By Kruthika Rao
It was sometime this July that I finally found myself looking for Donald Trump interviews. The day's newspaper had a stray article about how despite being written off as a joke by the media, Trump had managed to stun naysayers by leading in the nomination race.
Stories such as these always have the ability to arouse curiosity. After all, who doesn't love an anomaly! Besides, having watched a few episodes of the apprentice back in the day, I found it hard to visualize the funny haired, garish businessman as a head of state.
The first interview that I came across was with Katy Tur of the NBC. It was a 29-minute interview, where Trump dominated the discussion. Be it gun violence, creation of jobs or "where Obama was born controversy", he scored brownie points on each issue.
I found it more believable when he said he would create jobs than when Hillary Clinton trashed his economic plan with carefully put together facts. Now as I revisit both these clips, I realise Trump used basic messaging.
He didn't confuse the audience with random names, jargons or number ridden facts, but instead he stuck to no more than four or five words to get a point across. He used short sentences, and spoke effortlessly bringing up the same point over and over again.
In comparison, Hillary's interview seemed strained, her smile fake and her sentences too long. Her position as someone already in the system made people uncomfortable. You sensed a familiarity that she displayed on television with the interviewers which was unnerving.
To cut a long story short, it felt hard to trust her as her entire persona seemed like one big charade. Trump on the other hand, despite the politically incorrect statements, insults and wrong facts seemed to at least show his real face to the American public.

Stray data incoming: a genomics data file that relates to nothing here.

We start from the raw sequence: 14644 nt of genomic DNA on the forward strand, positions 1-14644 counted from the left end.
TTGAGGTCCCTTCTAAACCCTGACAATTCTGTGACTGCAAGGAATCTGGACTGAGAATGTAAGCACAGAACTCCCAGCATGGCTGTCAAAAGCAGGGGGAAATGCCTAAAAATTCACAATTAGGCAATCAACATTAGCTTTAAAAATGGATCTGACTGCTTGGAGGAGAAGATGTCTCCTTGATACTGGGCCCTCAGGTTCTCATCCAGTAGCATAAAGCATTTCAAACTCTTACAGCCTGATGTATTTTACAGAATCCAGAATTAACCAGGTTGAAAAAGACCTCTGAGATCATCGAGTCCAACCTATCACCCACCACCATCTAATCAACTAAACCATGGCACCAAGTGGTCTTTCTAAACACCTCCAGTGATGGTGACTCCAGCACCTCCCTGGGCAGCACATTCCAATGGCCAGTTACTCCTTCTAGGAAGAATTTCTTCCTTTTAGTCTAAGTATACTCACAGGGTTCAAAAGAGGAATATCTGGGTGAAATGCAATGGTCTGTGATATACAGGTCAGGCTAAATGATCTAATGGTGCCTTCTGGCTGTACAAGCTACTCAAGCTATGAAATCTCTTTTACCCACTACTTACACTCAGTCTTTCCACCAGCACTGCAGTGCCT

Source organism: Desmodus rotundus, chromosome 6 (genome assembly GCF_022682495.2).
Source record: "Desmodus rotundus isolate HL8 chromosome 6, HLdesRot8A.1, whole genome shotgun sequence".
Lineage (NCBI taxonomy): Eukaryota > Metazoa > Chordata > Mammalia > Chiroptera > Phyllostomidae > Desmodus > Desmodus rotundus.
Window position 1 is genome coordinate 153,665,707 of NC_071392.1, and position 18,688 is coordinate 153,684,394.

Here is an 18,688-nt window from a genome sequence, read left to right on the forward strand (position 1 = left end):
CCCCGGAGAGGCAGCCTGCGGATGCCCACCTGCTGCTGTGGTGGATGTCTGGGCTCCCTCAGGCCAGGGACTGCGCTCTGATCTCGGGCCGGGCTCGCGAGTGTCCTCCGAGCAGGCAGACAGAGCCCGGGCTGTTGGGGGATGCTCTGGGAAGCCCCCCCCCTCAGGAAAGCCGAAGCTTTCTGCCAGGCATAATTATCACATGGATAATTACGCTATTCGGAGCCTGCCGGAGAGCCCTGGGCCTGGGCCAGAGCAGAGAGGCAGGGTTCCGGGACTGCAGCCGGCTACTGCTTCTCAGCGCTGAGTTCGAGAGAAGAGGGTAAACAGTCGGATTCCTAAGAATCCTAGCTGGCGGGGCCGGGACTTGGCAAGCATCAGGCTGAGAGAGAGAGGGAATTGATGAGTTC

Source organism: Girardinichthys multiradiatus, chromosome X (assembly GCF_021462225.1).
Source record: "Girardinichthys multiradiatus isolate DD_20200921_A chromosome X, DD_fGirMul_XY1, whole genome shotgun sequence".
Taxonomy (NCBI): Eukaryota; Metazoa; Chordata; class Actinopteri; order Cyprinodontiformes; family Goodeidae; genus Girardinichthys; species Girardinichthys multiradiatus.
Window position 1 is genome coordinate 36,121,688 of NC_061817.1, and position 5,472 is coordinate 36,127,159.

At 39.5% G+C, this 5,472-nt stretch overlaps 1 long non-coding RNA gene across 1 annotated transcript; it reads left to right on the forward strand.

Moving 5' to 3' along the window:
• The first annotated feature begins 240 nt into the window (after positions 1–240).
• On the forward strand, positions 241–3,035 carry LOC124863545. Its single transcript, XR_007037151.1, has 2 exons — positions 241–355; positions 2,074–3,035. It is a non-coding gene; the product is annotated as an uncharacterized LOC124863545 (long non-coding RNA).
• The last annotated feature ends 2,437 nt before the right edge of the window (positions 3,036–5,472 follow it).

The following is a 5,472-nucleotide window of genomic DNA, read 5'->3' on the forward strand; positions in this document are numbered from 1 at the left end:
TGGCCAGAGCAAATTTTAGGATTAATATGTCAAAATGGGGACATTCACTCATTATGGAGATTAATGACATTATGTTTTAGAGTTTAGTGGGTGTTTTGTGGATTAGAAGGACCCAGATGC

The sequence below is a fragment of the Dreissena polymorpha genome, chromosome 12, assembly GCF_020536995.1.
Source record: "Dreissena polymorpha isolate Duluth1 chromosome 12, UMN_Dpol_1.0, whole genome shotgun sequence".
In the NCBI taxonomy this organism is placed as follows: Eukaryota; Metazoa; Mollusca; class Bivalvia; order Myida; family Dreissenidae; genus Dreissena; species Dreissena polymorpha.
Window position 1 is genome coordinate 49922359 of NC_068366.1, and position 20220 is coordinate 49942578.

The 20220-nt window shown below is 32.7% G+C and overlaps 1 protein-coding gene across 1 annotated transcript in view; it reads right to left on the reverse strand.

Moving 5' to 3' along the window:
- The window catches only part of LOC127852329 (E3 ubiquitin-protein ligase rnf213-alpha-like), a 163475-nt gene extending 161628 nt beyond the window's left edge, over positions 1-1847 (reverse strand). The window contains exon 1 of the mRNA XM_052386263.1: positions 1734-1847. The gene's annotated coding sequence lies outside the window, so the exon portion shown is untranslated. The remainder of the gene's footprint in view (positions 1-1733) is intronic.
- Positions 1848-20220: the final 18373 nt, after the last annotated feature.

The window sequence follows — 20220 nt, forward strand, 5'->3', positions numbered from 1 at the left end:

I remember coming across a Jon Stewart episode one month into Trump's presidential bid where he breaks the myth of the trump phenomenon with a simple skit where he goes on to describe Trump as 'America's first openly asshole President!'.
Trump needs to be appreciated for this stance, America ultimately fell in love with this truth that he was not a nice guy. He questioned the need to be a nice guy to be an American President.
This was in stark contrast to the Obama campaign, which was an appeal to hope and spoke of an America, where everyone got along, and everyone was equally entitled to the American dream.
It was the ideal of a united America that Obama sold to the American people while Trump resonated with the realities of their time. He sold them the truth of life, that it is unfair and you need to play hard to succeed.
While a lot has been written about why Trump won on the lines of gaining the vote of the working class American whites, pandering to the fears of the working class and most commonly, his appeal in rural America.
What generally goes un-discussed is the sincerity of his appeal. However crude the messaging, Donald Trump won, because of the two candidates, he was the one, who came across truer.
The American people voted for the truth he represented in their lives that all is not hunky dory, that long found prejudices don't vanish overnight, that racism is still a reality, and that women continue to fight for their share in the world.
The Americans chose a mean leader because let's face it...it is indeed a mean world out there!